ByBrian Salisbury, writer at Creators.co
Brian Salisbury

The symbols are aligning and it looks like we haven't seen the last of Robert Langdon. The Harvard professor of symbology who served as the protagonist for 's The Da Vinci Code and Angels & Demons will return in another cinematic adventure. , who played Langdon in both of the film versions, and , who directed the films, appear as though they aren't finished adapting Brown's work. At one point it was thought, with no small amount of logic, that the third book in the series, The Last Symbol, would be the next movie. However, Howard bowed out of directing that movie and it was sent straight to development purgatory. However, with the fourth book in the series, Inferno, currently sitting at #1 on the New York Times Best Seller list, Deadline is reporting that Howard and Hanks have signed on in earnest to have another go at the franchise.

Here's the Amazon description of the plot of Inferno...

"In the heart of Italy, Harvard professor of symbology, Robert Langdon, is drawn into a harrowing world centered on one of history’s most enduring and mysterious literary masterpieces . . . Dante’s Inferno. Against this backdrop, Langdon battles a chilling adversary and grapples with an ingenious riddle that pulls him into a landscape of classic art, secret passageways, and futuristic science. Drawing from Dante’s dark epic poem, Langdon races to find answers and decide whom to trust . . . before the world is irrevocably altered."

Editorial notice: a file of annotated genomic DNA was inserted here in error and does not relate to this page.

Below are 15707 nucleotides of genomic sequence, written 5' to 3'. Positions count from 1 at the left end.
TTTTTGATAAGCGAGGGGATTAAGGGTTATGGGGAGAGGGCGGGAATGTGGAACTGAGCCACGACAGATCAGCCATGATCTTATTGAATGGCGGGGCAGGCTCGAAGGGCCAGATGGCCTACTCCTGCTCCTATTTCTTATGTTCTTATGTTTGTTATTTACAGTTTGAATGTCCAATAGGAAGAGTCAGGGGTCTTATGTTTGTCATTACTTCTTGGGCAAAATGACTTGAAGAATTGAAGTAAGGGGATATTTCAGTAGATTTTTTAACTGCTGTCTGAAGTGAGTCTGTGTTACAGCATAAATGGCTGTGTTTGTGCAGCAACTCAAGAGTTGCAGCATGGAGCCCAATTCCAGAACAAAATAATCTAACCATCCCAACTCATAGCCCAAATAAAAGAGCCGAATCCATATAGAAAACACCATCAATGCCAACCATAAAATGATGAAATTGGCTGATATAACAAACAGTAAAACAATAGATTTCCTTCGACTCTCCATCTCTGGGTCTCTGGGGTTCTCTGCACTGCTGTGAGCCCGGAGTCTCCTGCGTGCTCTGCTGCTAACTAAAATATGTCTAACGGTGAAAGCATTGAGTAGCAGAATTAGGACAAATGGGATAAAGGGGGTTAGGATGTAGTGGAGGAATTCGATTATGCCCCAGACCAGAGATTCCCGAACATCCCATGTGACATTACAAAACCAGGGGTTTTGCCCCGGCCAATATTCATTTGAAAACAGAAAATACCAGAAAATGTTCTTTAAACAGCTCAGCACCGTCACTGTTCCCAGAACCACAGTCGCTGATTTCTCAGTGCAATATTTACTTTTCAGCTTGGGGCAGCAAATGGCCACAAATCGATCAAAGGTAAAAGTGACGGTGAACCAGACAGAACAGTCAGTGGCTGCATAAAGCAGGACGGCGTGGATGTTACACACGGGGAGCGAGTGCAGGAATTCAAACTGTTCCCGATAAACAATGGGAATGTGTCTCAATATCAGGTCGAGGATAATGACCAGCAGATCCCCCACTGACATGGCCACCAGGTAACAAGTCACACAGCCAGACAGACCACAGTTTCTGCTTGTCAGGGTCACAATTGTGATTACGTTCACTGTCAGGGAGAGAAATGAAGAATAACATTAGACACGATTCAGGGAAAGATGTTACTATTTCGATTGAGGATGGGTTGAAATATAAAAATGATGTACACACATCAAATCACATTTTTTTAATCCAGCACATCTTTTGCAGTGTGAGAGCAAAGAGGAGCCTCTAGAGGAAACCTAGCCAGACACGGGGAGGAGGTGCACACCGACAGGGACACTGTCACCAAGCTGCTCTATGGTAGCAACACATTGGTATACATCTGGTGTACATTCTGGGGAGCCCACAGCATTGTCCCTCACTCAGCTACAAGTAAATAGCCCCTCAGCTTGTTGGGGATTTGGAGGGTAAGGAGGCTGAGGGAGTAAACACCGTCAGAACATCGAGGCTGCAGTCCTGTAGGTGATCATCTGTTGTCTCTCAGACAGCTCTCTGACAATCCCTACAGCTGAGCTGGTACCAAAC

No need to decipher my feelings on this project, I'll make them very clear. I couldn't possibly care any less about another Dan Brown film adaptation. Ron Howard is a fine director and Tom Hanks is one of the best actors working today. Also, I have always been fascinated with Alighieri's Divine Comedy. That being said, I think The Da Vinci Code is an overly simplistic, paint-by-numbers mystery novel that translated to a mildly amusing thriller on screen. Angels & Demons was a snooze-fest and I find myself completely apathetic to the further adventures of Robert Langdon, no matter the medium through which it is told. I have to wonder, given Howard's initial refusal to direct the third Dan Brown novel in this series, if his motivation to direct Inferno isn't simply the sales of the fourth book...and the box office dollars those sales might yield.

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